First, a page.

In AC circuits, the Power Factor (PF) is the ratio of the real power. That is use to do work and the apparent power that is supplied to the circuit.
The power factor can get values in the range from 0 to 1.
When all the power is reactive power with no real power (usually inductive load) – the power factor is 0.
When all the power is real power with no reactive power (resistive load) – the power factor is 1.
In an electric power system, a load with a low power factor draws more current than a load with a high power factor for the same amount of useful power transferred.
The higher currents increase the energy lost in the distribution system, and require larger wires and other equipment. Because of the costs of larger equipment and wasted energy, electrical utilities will usually charge a higher cost to industrial or commercial customers where there is a low power factor.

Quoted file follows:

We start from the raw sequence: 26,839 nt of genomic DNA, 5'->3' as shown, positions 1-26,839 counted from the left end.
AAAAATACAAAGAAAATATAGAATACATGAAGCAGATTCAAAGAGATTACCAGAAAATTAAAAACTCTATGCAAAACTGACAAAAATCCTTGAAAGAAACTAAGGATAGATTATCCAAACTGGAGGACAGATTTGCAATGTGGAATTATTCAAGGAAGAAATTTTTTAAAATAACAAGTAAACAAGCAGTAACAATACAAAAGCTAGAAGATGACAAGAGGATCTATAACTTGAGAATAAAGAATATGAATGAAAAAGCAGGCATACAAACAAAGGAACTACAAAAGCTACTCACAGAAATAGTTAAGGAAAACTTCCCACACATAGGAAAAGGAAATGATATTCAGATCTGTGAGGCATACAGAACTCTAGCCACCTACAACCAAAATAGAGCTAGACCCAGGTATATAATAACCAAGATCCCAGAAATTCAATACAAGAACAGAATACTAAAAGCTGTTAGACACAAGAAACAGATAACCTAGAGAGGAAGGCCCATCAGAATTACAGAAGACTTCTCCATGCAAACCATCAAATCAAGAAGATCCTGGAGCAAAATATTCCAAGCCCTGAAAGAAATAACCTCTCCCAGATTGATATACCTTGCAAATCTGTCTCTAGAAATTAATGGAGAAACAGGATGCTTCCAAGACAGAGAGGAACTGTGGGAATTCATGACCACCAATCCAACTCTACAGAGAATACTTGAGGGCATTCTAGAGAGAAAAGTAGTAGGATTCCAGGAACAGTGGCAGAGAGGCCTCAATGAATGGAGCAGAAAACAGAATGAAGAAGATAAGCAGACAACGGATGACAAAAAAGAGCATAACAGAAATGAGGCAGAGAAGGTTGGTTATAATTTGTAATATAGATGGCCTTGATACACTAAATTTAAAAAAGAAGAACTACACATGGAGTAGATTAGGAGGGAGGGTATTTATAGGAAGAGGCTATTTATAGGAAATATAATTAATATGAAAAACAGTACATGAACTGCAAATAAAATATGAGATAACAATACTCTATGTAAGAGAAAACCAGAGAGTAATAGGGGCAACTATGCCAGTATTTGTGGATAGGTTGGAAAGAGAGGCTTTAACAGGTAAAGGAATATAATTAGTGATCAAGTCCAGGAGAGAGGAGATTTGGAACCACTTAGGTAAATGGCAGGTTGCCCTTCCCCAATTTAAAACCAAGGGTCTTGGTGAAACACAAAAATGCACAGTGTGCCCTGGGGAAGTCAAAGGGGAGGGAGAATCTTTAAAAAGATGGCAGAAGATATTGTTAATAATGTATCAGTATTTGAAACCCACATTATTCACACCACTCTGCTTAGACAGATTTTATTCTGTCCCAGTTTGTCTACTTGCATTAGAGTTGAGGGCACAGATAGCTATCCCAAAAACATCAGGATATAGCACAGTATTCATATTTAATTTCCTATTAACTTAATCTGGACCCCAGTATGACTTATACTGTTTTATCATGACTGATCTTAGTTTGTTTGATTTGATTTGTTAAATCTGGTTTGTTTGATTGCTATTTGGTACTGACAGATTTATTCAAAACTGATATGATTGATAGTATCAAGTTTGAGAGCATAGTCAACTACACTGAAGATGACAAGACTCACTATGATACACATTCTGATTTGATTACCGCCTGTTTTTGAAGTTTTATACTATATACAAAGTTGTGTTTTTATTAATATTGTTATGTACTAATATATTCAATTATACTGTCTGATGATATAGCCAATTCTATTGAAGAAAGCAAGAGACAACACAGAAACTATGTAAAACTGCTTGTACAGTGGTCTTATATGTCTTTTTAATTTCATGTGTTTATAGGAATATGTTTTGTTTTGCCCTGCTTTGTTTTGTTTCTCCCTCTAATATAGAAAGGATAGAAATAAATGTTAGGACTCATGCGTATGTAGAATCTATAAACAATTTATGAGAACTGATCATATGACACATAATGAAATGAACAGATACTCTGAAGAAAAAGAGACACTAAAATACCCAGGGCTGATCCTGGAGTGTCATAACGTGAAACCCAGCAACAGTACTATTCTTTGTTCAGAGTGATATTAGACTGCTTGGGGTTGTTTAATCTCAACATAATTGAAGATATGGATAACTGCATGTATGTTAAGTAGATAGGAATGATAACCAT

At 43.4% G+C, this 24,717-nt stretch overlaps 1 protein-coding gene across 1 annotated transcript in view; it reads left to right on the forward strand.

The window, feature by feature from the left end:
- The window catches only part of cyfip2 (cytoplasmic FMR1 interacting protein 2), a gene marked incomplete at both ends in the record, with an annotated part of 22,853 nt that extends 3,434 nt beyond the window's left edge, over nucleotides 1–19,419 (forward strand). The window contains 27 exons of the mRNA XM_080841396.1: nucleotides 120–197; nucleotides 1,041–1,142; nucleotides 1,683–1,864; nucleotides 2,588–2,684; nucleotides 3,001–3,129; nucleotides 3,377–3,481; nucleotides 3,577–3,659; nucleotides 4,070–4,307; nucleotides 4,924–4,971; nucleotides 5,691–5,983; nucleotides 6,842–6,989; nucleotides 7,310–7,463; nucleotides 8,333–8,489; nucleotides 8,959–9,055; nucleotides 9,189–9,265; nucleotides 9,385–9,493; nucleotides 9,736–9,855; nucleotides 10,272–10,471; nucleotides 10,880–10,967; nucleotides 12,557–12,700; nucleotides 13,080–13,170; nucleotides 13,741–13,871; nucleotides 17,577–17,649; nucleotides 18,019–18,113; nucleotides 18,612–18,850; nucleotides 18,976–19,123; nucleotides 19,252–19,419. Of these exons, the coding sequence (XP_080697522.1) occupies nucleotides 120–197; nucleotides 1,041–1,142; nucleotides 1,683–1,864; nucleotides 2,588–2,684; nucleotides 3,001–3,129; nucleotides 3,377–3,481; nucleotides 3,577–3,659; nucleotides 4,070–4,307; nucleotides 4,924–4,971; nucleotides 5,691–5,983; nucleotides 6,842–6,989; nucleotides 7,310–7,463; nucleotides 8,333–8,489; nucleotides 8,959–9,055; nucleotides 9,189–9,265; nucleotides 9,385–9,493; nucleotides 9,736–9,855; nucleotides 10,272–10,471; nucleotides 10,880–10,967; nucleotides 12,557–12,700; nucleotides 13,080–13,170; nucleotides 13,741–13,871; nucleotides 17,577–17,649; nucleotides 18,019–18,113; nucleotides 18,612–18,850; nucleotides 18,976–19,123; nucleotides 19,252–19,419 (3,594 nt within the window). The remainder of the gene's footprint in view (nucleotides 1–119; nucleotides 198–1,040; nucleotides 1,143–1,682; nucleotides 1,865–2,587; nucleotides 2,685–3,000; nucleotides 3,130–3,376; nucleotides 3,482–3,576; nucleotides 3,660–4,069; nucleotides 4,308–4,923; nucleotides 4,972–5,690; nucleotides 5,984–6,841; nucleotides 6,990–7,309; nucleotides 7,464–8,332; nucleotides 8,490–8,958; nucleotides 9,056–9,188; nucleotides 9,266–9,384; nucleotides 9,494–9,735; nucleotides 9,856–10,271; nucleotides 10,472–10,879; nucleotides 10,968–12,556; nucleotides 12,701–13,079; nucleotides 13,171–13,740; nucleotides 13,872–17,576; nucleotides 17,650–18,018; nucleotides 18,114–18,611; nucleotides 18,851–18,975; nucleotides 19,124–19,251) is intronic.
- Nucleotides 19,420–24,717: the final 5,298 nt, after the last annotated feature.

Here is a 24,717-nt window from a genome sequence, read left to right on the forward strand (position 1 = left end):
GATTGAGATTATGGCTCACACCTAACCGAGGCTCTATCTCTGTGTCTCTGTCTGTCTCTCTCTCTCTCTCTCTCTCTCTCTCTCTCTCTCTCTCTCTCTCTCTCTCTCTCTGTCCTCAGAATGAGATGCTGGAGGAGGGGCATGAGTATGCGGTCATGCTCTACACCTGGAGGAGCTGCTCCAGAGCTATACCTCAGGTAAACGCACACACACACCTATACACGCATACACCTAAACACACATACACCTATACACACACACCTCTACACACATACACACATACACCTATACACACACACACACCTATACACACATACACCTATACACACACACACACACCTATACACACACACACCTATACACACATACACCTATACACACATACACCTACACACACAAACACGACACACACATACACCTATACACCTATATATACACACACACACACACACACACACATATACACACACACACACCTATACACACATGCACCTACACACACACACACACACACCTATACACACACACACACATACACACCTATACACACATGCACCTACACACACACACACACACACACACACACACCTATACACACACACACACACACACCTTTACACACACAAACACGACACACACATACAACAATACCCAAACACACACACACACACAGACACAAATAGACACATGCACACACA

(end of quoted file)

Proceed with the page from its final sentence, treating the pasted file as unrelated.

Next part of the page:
How to calculate power factor
To calculate power factor, you need a power quality analyzer or power analyzer that measures both working power (kW) and apparent power (kVA), and to calculate the ratio of kW/kVA.
The power factor formula can be express in other ways:
PF = (True power)/(Apparent power)
PF = W/VA
Where watts measure useful power while VA measures supplied power. The ratio of the two is essentially useful power to supplied power.
As this diagram demonstrates, power factor compares the real power being consume to the apparent power, or demand of the load. The power available to perform work is call real power. You can avoid power factor penalties by correcting for power factor.
Poor power factor means that you’re using power inefficiently. This matters to companies because it can result in:
- Heat damage to insulation and other circuit components
- Reduction in the amount of available useful power
- A required increase in conductor and equipment sizes
Finally, power factor increases the overall cost of a power distribution system because the lower power factor requires a higher current to supply the loads.